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Can a disease be under-diagnosed? Can a physician make mistakes in understanding your symptoms? Studies show some diseases get missed more often than the others.
Under-diagnosis is common for conditions that have either no symptoms or only vague or mild symptoms. Another reason for misdiagnosis is a lack of proper understanding about a condition, either in the public or by medical professionals. Under-diagnosis can also occur for conditions that are rarer than other conditions and thus simply don’t get considered by patients and their doctors.
Under-diagnosed due to mild or absent symptoms
Numerous conditions remain under-diagnosed because they either have no symptoms or perhaps only vague symptoms.
• Type 2 diabetes and impaired glucose tolerance: Although the classic insulin-requiring Type 1 diabetes is rarely overlooked, type 2 diabetes or “adult-onset diabetes” is more common. It often has a gradual onset of mild symptoms over years, often starting out as the milder impaired glucose tolerance, and many patients are simply unaware anything is wrong and never seek medical attention. Generally, because diabetes is well-known, most doctors know that when they treat certain apparently mild problems, such as poorly healing skin rashes, they should test for diabetes. However, sometimes even doctors miss diabetes.
• High cholesterol: This risk factor for artery and heart disease also often has no symptoms. Most conditions are only discovered via blood tests as part of a medical checkup.
• Hypertension: High blood pressure has no early symptoms and is often missed until the patient has a medical checkup.
• Osteoporosis: Many women and also a lot of men suffer from thin bones and osteoporosis. Unfortunately, many are not diagnosed until they actually suffer a fracture.
• Sexually transmitted diseases: Several types of STDs have no symptoms in many patients, even after some time. A large proportion of people with chlamydia, HPV, trichomoniasis, bacterial vaginosis, or gonorrhea will have no major symptoms. Surprisingly, genital herpes can also have no symptoms in some people. Even HIV has a long latent phase, typically many years, before the early symptoms of AIDS begin.
• Hemochromatosis: This genetic disease, affecting around 1-in-200 to 300, causes iron overload that gradually damages various body organs. Because it has no early symptoms, it is often undiagnosed until serious organ damage causes other conditions or symptoms. This is unfortunate because hemochromatosis is easily treated.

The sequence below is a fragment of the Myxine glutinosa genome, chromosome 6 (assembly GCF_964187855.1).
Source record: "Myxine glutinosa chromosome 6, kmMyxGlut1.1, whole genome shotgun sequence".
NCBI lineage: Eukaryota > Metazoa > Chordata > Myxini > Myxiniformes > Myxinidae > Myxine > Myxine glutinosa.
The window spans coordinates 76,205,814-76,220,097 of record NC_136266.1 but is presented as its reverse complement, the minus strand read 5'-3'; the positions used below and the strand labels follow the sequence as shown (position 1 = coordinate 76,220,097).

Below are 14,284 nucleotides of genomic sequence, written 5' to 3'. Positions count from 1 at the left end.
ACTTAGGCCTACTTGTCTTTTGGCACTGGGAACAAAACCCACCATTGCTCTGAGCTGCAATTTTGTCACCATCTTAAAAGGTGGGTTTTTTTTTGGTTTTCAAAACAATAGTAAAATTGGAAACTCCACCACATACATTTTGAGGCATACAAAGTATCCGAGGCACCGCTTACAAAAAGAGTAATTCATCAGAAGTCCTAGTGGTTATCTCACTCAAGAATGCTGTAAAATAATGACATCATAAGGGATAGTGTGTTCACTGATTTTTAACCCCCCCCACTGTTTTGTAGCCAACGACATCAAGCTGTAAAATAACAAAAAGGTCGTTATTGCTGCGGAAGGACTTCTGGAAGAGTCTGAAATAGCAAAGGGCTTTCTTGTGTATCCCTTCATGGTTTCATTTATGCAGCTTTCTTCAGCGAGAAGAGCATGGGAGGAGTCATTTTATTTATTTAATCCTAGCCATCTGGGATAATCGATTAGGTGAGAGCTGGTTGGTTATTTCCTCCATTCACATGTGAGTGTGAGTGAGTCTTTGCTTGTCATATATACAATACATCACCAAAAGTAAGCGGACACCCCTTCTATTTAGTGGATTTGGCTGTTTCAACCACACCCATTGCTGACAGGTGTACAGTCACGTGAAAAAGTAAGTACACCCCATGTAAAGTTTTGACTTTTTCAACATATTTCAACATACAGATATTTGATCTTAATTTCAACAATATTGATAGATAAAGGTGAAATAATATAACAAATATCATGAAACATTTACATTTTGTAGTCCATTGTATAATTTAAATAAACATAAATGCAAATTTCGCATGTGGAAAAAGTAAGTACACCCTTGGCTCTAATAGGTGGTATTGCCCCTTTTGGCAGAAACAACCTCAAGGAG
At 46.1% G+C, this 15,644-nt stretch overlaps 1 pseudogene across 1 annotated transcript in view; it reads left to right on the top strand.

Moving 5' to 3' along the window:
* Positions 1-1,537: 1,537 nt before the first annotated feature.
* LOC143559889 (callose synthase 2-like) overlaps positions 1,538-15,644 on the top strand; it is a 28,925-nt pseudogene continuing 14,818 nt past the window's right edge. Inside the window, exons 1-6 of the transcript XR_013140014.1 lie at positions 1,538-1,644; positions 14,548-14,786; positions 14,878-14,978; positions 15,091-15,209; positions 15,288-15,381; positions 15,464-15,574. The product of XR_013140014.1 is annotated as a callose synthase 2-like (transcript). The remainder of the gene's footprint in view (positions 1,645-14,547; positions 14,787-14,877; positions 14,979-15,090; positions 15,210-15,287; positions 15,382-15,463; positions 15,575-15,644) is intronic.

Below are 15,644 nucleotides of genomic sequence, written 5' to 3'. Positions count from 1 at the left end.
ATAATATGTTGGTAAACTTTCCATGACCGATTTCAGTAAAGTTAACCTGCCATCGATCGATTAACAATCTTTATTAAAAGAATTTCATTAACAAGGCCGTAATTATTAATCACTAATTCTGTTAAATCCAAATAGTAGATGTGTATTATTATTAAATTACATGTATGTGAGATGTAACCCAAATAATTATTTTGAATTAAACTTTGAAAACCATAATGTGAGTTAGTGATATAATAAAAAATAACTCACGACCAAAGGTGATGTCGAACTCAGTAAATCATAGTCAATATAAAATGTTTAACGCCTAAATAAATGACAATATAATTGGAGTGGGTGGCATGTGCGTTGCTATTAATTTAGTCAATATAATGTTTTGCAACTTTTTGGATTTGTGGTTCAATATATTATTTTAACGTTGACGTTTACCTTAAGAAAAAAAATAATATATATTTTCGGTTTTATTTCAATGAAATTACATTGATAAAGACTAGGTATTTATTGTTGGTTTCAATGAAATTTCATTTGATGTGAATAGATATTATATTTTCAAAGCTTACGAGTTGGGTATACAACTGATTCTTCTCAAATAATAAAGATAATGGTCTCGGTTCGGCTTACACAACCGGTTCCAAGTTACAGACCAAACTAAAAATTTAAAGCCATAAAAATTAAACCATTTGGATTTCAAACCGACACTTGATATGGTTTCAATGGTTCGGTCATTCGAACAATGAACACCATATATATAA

• Chronic kidney disease: Although kidney disease is serious and potentially life-threatening, it can have an insidious onset without noticeable symptoms. Hence, many people start to get kidney disease without being aware of it.
• Hypothyroidism including Hashimoto’s thyroiditis: The early symptoms of hypothyroidism or other thyroid disorders are often mild and vague such as fatigue and weakness. Hypothyroidism is often under-diagnosed and overlooked, particularly in women.
• Glaucoma: The gradual buildup of pressure in the eye that causes glaucoma does not cause early symptoms. Hence, glaucoma is often undiagnosed in its early stages.
Under-diagnosed due to lack of awareness
Several conditions remain under-diagnosed because of difficulties recognizing the conditions.
• Depression: Although very common, depression is surprisingly still an under-diagnosed condition. Certain groups such as the elderly often have overlooked depression. One reason is that many people with depression are not aware that they have a serious problem, and might only visit their general practitioner about some physical symptoms such as fatigue, aches, and pains. People with depression are less likely to seek treatment from psychologists or psychiatrists but more likely to see the family doctor.